Located at the foothills of the southern Appalachians, the landscape of Atlanta is predominantly characterized by rolling hills and broad, smooth uplands. The Chattahoochee River is one of the most prominent natural features of Atlanta. It forms the northwestern boundary of the city, flowing through a valley, which ranges from 150 to 400 feet in depth and from two to five miles in width from rim to rim. On the eastern side of the metro area, Stone Mountain rises high above the tallest pines. At 825 feet tall, it is the world's largest free-standing piece of exposed granite.
The Atlanta metropolitan area has no natural boundaries, so the metropolitan area is large, encompassing 8,376 square miles. Across the region, 28 counties and 140 municipalities govern. The City of Atlanta, in the center of the metropolitan area, encompasses 131 square miles.
Ask any Atlantan to name a word to describe the changing Atlanta population, the word dynamic often comes to mind. It describes the rapid changes the city has seen and will see in Atlanta demographics over the next 10 years. In the past six years, the metro area has added more than 142,000 people annually, more than any other in the United States. At this growth rate, the Atlanta, Georgia population of the metropolitan area is predicted to be more than 5.5 million people in 2009.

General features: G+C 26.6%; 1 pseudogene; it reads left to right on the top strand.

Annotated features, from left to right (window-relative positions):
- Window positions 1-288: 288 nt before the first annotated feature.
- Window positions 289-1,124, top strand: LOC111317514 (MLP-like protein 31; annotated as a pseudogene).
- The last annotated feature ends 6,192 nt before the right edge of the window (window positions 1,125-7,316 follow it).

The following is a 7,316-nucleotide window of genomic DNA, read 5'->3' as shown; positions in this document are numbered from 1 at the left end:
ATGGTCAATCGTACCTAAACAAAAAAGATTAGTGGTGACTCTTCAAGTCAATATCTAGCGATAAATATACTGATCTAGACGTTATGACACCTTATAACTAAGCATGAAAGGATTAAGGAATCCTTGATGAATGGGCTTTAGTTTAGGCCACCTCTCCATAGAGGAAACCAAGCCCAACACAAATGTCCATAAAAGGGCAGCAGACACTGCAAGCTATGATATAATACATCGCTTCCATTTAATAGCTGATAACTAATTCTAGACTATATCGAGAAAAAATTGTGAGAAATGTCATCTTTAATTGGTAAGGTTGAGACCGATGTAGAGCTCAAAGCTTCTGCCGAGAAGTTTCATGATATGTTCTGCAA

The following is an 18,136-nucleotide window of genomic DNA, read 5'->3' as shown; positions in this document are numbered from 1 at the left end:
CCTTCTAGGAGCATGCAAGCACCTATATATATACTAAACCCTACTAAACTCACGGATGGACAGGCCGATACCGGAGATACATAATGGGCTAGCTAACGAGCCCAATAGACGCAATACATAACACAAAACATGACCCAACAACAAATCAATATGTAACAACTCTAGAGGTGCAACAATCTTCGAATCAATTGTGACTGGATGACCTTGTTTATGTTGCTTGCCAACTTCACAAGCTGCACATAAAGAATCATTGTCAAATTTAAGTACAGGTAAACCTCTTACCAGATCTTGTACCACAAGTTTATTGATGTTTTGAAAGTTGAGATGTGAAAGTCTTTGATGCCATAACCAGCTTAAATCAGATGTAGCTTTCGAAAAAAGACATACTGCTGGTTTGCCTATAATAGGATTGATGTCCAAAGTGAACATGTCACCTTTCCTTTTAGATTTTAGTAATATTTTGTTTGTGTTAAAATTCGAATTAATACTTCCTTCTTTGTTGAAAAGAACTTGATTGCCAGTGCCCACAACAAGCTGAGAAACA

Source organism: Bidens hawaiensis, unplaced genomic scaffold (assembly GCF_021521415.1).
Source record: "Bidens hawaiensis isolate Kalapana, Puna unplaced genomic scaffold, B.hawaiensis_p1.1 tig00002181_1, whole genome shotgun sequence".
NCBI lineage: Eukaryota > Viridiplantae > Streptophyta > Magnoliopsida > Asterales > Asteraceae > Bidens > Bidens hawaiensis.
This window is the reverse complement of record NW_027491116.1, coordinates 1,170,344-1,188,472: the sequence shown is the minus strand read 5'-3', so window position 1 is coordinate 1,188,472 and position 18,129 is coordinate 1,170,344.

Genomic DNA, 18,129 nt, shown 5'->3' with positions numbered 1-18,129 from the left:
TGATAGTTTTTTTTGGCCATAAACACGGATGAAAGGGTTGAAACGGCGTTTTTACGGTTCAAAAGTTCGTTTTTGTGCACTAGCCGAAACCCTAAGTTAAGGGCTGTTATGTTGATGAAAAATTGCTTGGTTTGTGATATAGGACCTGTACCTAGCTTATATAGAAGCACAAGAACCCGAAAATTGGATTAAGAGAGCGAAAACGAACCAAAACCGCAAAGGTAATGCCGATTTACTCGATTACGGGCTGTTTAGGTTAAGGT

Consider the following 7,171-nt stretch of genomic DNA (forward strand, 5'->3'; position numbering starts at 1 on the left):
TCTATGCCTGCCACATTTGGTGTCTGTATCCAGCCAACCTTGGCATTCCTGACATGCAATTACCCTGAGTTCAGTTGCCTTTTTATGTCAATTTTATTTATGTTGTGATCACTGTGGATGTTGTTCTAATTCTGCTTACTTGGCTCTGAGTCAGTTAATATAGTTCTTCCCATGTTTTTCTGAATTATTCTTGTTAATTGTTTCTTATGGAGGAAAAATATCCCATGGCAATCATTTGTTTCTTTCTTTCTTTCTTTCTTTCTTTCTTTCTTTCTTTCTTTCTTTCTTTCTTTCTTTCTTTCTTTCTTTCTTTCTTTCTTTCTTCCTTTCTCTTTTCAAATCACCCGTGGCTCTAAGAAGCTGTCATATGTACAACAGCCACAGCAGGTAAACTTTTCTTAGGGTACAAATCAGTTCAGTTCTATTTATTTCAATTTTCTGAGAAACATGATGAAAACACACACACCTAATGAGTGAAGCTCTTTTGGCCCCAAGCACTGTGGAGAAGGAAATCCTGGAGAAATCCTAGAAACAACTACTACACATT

Atlanta attractions offer something diverse for everyone; the world's largest aquarium Georgia Aquarium, Six Flags over Georgia, Inside CNN Tour, The Children's Museum of Atlanta, and all circling Centennial Olympic Park. Don’t forget about the Eastern Continental Divide, a continental divide in the U.S. that separates the Gulf of Mexico drainage from the watersheds that flow directly into the Atlantic Ocean, which runs right through downtown Atlanta and then east and through Decatur. Rainwater that falls on the south and east side of the divide runs eventually into the Atlantic Ocean while rainwater on the north and west side of the divide runs into the Gulf of Mexico. Also, You can ride your bike from Atlanta to Alabama on the Silver Comet Trail, a recreational path that begins in Smyrna and runs all the way across the Alabama border.